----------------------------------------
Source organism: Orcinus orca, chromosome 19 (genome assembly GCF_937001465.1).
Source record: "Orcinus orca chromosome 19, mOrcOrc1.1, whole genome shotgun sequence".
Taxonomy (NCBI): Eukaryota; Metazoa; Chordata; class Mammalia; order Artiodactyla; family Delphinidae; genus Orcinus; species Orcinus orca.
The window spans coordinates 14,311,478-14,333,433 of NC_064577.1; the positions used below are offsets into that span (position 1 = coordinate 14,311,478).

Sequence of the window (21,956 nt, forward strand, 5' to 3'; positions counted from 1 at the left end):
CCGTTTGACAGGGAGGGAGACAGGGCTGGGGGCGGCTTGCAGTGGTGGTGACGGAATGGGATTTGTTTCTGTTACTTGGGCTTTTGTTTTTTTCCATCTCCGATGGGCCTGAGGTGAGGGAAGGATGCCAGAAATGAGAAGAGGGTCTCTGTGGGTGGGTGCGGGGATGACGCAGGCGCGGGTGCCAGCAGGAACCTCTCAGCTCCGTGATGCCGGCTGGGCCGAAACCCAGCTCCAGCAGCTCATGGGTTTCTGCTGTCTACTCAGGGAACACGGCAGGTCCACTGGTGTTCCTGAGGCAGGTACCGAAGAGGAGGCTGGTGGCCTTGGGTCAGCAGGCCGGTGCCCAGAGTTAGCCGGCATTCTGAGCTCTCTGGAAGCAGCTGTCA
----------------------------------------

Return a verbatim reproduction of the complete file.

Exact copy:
Source organism: Orcinus orca, chromosome 19 (genome assembly GCF_937001465.1).
Source record: "Orcinus orca chromosome 19, mOrcOrc1.1, whole genome shotgun sequence".
Taxonomy (NCBI): Eukaryota; Metazoa; Chordata; class Mammalia; order Artiodactyla; family Delphinidae; genus Orcinus; species Orcinus orca.
The window spans coordinates 14,311,478-14,333,433 of NC_064577.1; the positions used below are offsets into that span (position 1 = coordinate 14,311,478).

Sequence of the window (21,956 nt, forward strand, 5' to 3'; positions counted from 1 at the left end):
CCGTTTGACAGGGAGGGAGACAGGGCTGGGGGCGGCTTGCAGTGGTGGTGACGGAATGGGATTTGTTTCTGTTACTTGGGCTTTTGTTTTTTTCCATCTCCGATGGGCCTGAGGTGAGGGAAGGATGCCAGAAATGAGAAGAGGGTCTCTGTGGGTGGGTGCGGGGATGACGCAGGCGCGGGTGCCAGCAGGAACCTCTCAGCTCCGTGATGCCGGCTGGGCCGAAACCCAGCTCCAGCAGCTCATGGGTTTCTGCTGTCTACTCAGGGAACACGGCAGGTCCACTGGTGTTCCTGAGGCAGGTACCGAAGAGGAGGCTGGTGGCCTTGGGTCAGCAGGCCGGTGCCCAGAGTTAGCCGGCATTCTGAGCTCTCTGGAAGCAGCTGTCA